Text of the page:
2022 was an intense year for Emma Talbot, with the participation in the 59th Venice Biennale a special project for Frieze Art Fair, and two exhibitions in London and Reggio Emilia.
After the forced stop of the pandemic, the British artist traveled through Italy thanks to the collaboration between the Collezione Maramotti in Reggio Emilia and the Whitechapel Gallery in London, that promotes the work of female artists by enabling them to develop their practice through six-monthly residencies.
Talbot deepened her knowledge of the great Italian textile tradition in Reggio Emilia, explored historical sites and classical mythology in Rome and learned the principles of permaculture in Sicily. These experiences converged in the exhibition at the Collezione Maramotti which includes sculpture, animation, and painting on fabric in the artist’s ornate and colourful signature style, and tells the story of an elderly heroine and her challenges for the future.
Emma Talbot : The Age/L’Età, 2022 – exhibition view, Collezione Maramotti, Reggio Emilia | Ph. Dario Lasagni.
The protagonist of your exhibition was inspired by Gustav Klimt‘s painting The Three Ages of Women, purchased in 1911 by the Italian State to celebrate the fiftieth anniversary of the Unification of Italy. This specific context made you reflect on how it was chosen to interpret the idea of a modern nation: a young woman holding a child next to an elderly woman in a bashful attitude. Can you please briefly explain your thoughts?
Emma Talbot: The painting was interesting to me on a subjective level, in relation to a kind of connection I felt with the elderly woman and as a protagonist for my work – but when I realized it had been acquired to celebrate 50 years of the Unification of Italy, it seemed to be more current and to attach my project to the contemporary situation – because ideas of nation are resurgent in contemporary politics.
The idea of the painting representing a modern nation made me read the young woman holding the baby as an emergent model of a new nation and the elderly woman as representative of old values that were being suppressed, by making them seem shameful. I thought it was interesting that today these older values (such as relationships to the earth, to the cycles of nature, superstitions, old wives’ tales etc) are gaining renewed interest because we’re turning to ancient practices to build sustainable futures.
I think there’s a tension in the painting between the figures and what they might represent, that mirrors tensions that exist in contemporary politics.
Emma Talbot in her studio in Reggio Emilia, 2022 | Ph. Bruno Cattani – Fotosuperstudio.
You empower your character by making her undergo the twelve labors of the mythological hero Hercules. The elderly woman overturns this myth, exemplary of how systems of patriarchal power have been handed down in history through classical culture and myth. How does your character approach her challenges instead?
Emma Talbot: I wanted to liberate the elderly woman from her role (in the painting) as redundant, shameful and weak, and make her into a protagonist in a narrative where she had the most agency. I wanted her to be a kind of survivor who built a viable, sustainable future, based on the principles of permaculture. But I realized that, in order to really change things, she would have to dismantle and rebuild power structures.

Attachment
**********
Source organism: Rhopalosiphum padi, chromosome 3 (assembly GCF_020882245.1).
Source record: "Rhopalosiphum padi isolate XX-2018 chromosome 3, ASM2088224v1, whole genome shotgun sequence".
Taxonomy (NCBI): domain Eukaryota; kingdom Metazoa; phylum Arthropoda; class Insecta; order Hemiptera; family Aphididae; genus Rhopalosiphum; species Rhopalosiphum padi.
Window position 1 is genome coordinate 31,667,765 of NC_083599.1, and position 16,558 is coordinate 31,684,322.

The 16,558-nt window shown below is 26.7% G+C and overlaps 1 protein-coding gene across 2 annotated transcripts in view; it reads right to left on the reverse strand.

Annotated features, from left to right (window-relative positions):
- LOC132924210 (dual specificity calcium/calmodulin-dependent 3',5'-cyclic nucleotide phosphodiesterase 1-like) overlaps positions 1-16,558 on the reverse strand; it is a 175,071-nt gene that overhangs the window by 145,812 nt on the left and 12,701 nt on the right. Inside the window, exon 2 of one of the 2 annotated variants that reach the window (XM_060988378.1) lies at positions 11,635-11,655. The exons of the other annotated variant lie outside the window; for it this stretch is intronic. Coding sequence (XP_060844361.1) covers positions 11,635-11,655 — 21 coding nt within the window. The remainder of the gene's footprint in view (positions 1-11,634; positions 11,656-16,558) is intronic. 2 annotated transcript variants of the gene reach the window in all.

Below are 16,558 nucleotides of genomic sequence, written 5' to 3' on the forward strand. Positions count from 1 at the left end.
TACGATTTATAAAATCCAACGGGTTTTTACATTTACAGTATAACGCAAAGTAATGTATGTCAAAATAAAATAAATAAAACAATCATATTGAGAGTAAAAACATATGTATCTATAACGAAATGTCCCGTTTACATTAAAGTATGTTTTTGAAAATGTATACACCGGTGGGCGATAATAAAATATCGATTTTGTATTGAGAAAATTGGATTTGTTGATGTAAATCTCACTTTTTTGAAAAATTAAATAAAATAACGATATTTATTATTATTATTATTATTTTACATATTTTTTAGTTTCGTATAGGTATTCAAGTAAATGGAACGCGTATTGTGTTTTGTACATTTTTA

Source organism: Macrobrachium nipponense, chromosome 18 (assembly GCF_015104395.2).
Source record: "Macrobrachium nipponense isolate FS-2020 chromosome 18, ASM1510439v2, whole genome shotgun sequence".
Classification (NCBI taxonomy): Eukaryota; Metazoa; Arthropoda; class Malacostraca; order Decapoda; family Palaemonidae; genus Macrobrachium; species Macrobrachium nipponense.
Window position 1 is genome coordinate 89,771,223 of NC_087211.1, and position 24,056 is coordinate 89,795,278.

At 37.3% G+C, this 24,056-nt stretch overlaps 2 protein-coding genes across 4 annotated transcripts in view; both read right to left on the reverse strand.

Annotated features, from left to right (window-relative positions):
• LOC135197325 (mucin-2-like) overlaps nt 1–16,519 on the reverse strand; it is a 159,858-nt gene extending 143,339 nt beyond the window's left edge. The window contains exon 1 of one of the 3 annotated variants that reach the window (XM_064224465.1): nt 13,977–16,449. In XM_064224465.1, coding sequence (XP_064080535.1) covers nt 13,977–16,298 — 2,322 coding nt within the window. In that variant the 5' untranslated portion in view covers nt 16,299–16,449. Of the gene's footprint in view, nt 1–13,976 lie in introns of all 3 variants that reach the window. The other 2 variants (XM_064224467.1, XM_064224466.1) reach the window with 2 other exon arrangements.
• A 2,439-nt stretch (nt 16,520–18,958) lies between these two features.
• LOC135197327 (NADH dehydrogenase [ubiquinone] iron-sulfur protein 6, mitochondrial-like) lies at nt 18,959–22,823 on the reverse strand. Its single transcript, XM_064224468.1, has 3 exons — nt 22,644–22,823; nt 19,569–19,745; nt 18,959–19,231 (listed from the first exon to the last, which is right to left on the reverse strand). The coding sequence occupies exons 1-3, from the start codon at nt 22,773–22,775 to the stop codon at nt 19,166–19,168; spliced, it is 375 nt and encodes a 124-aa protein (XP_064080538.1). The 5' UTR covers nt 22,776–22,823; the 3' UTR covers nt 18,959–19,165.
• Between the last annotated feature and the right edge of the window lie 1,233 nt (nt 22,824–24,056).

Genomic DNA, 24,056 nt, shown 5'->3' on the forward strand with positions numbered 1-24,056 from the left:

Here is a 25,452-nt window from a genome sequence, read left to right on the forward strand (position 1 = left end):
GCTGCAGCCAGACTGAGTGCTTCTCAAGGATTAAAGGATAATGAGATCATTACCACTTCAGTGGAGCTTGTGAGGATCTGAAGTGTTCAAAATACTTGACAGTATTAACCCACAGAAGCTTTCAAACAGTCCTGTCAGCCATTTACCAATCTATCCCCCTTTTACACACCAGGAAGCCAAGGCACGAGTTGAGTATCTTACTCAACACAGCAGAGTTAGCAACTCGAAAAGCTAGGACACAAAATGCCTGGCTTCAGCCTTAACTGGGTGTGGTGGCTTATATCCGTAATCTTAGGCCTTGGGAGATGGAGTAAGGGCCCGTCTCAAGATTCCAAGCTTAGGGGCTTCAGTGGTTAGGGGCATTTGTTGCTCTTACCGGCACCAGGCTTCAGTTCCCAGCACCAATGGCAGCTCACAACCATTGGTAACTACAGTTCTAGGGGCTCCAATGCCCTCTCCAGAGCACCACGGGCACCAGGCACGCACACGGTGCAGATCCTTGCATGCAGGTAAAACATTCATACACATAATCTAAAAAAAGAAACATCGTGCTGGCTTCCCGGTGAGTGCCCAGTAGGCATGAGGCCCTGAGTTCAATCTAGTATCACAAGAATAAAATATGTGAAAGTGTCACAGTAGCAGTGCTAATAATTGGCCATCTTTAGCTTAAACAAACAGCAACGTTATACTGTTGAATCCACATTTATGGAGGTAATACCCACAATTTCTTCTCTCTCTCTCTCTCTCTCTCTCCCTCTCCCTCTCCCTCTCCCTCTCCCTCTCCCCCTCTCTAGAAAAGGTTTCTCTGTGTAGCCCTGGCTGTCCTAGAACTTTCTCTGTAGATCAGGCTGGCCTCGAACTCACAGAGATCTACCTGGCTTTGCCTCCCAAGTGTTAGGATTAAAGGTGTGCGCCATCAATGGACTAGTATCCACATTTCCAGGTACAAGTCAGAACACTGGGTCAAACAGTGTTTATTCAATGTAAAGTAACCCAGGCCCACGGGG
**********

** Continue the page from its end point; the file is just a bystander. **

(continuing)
Classical myths have long been used as metaphors for Western power. The trials of Hercules were an ideal power story that I could retell. Especially as I noticed that they were all resolved through acts of aggression – killing, capture, theft, trickery that had short term results.
I thought that if an elderly woman was faced with the same challenges, she would resolve them very differently, through commensalism or mutualism, sharing, kindness – to produce more considered outcomes. I used each trial as a metaphor for a contemporary problem, addressing issues such as the energy crisis, migration, sexism, freedom, women’s reproductive rights, capitalism, globalism etc and offered ideas about how power could be put to different uses.
Emma Talbot in her studio in Reggio Emilia, 2022 | Ph. Bruno Cattani – Fotosuperstudio
Which were the key moments of your Italian residence, potential turning points in your art practice both in terms of new ideas and of expanding your technical knowledge? And the moments or encounters that moved you the most from an aesthetic/emotional viewpoint?
Emma Talbot: I spent some time learning machine knitting and working with a digital knit company to develop knitted surfaces for my 3-D work, which was quite transformational, in terms of the breadth of potential to extend this part of my practice. I also started using recycled silk as a surface to paint on which was very exciting, and the research I did with Italian silk producers was fascinating.
The residency was so full and rich, it’s hard to narrow it down to singular moments, but the time spent on a permaculture site on Mount Etna, Sicily, was quite mind blowing. When I found out there were 12 key principles in permaculture, it seemed incredibly apposite.
The ruins of the Temple of Hercules in the Valley of Temples at Agrigento were a real highlight and researching imagery of Hercules on Etruscan pots in the Villa Giulia in Rome was a fabulous experience.
Throughout my residency I learned Italian and I’m still doing lessons. I think being able to communicate and understand and participate in life in Italy made me really love the residency, and I made some great friends.